Interesting passage from a book I'm reading (emphasis mine):
"Once commercial radio took off in 1922, it would take the record industry, publishers, and the union decades to allow radio DJs to legally play records on the air. Rather than embrace radio as a promotional vehicle, record companies placed warnings on record labels, forbidding their broadcast. The musician's union struck for almost a year to protest the practice of playing records on the radio.-- Stephen Webber, "The RIse of the Radio DJ", DJ Skills: The Essential Guide to Mixing & Scratching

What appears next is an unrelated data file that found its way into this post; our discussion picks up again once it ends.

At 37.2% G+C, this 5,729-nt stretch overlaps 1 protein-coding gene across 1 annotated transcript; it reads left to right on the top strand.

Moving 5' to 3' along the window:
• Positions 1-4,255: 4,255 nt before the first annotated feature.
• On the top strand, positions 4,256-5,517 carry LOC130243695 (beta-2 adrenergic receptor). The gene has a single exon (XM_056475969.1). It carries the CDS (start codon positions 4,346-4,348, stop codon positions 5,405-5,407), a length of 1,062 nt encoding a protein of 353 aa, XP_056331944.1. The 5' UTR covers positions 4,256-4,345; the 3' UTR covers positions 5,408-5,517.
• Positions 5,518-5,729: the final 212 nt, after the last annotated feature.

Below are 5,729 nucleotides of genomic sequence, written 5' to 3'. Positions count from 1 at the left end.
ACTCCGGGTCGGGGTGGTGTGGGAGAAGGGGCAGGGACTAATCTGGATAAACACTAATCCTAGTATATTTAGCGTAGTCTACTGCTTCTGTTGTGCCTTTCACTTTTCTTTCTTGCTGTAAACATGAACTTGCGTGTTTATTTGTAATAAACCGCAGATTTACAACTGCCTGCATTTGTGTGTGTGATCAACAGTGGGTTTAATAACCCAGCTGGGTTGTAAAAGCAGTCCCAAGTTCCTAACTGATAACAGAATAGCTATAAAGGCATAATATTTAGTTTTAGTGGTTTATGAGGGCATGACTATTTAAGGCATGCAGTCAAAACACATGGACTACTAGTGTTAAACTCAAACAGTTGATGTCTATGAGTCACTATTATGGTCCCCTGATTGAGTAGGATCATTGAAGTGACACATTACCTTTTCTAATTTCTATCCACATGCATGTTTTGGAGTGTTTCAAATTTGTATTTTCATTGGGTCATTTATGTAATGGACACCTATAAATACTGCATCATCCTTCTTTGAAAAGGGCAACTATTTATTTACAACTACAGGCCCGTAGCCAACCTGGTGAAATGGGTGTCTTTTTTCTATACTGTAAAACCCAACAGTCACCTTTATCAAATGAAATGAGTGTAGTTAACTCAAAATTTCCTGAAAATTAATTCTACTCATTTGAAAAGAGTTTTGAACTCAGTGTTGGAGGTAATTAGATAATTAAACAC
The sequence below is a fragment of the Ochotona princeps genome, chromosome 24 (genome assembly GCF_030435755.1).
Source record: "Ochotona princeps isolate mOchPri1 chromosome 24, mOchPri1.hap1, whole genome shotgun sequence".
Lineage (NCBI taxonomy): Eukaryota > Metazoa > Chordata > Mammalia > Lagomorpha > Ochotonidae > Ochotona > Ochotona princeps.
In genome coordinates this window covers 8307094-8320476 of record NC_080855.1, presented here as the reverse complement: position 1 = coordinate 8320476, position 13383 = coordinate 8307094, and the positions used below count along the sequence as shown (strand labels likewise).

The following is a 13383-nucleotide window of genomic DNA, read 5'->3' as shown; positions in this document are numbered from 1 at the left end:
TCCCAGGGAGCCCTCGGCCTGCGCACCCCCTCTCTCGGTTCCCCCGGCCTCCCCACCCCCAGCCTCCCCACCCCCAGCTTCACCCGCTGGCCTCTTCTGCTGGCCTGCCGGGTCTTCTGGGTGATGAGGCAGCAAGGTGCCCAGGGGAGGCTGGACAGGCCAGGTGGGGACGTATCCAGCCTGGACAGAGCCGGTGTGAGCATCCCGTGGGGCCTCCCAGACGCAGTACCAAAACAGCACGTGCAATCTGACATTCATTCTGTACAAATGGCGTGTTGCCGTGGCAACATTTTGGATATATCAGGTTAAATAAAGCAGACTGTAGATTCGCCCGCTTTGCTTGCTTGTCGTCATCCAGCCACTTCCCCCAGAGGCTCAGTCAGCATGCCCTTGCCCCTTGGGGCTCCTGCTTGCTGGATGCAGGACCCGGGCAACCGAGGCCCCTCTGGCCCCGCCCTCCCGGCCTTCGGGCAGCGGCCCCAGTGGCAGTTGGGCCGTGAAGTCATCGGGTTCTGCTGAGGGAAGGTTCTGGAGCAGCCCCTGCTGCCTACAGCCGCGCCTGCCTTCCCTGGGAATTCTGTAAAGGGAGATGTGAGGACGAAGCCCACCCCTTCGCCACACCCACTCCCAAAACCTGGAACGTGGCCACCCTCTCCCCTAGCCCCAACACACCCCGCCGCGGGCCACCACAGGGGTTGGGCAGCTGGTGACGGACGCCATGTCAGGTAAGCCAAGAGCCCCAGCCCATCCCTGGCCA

"The American Society of Composers and Publishers (ASCAP) forbade radio from playing any songs written by their members. In response, the national Association of Broadcasters (NAB) formed Broadcast Music International (BMI), which signed up many young country ("hillbilly"), folk, and African-American songwriters and artists to write and record records that could be played on the radio. This move had a significant impact on the development of popular music on the airwaves, giving an early boost to musical styles and musicians who may have been kept off the radio entirely, if radio's commercial potential had been known."